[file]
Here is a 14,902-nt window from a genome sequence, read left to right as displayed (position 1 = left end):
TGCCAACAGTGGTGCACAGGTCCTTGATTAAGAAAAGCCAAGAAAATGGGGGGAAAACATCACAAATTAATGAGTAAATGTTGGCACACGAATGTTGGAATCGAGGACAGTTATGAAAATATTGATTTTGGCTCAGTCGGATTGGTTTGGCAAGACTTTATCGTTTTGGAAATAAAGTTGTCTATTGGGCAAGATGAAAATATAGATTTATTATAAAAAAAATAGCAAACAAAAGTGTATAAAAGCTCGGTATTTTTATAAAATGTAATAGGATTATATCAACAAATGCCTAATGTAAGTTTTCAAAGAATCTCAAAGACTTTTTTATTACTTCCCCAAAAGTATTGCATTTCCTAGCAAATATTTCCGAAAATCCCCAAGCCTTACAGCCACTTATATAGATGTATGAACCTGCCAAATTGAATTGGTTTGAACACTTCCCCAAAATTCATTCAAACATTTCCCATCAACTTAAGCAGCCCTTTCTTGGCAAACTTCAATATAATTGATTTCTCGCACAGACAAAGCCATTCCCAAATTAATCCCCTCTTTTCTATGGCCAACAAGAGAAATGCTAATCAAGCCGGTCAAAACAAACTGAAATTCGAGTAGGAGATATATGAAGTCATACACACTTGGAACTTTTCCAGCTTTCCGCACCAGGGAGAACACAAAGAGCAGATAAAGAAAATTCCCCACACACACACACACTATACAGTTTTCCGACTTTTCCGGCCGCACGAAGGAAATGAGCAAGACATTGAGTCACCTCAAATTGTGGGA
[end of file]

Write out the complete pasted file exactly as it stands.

Here is a 14,902-nt window from a genome sequence, read left to right as displayed (position 1 = left end):
TGCCAACAGTGGTGCACAGGTCCTTGATTAAGAAAAGCCAAGAAAATGGGGGGAAAACATCACAAATTAATGAGTAAATGTTGGCACACGAATGTTGGAATCGAGGACAGTTATGAAAATATTGATTTTGGCTCAGTCGGATTGGTTTGGCAAGACTTTATCGTTTTGGAAATAAAGTTGTCTATTGGGCAAGATGAAAATATAGATTTATTATAAAAAAAATAGCAAACAAAAGTGTATAAAAGCTCGGTATTTTTATAAAATGTAATAGGATTATATCAACAAATGCCTAATGTAAGTTTTCAAAGAATCTCAAAGACTTTTTTATTACTTCCCCAAAAGTATTGCATTTCCTAGCAAATATTTCCGAAAATCCCCAAGCCTTACAGCCACTTATATAGATGTATGAACCTGCCAAATTGAATTGGTTTGAACACTTCCCCAAAATTCATTCAAACATTTCCCATCAACTTAAGCAGCCCTTTCTTGGCAAACTTCAATATAATTGATTTCTCGCACAGACAAAGCCATTCCCAAATTAATCCCCTCTTTTCTATGGCCAACAAGAGAAATGCTAATCAAGCCGGTCAAAACAAACTGAAATTCGAGTAGGAGATATATGAAGTCATACACACTTGGAACTTTTCCAGCTTTCCGCACCAGGGAGAACACAAAGAGCAGATAAAGAAAATTCCCCACACACACACACACTATACAGTTTTCCGACTTTTCCGGCCGCACGAAGGAAATGAGCAAGACATTGAGTCACCTCAAATTGTGGGA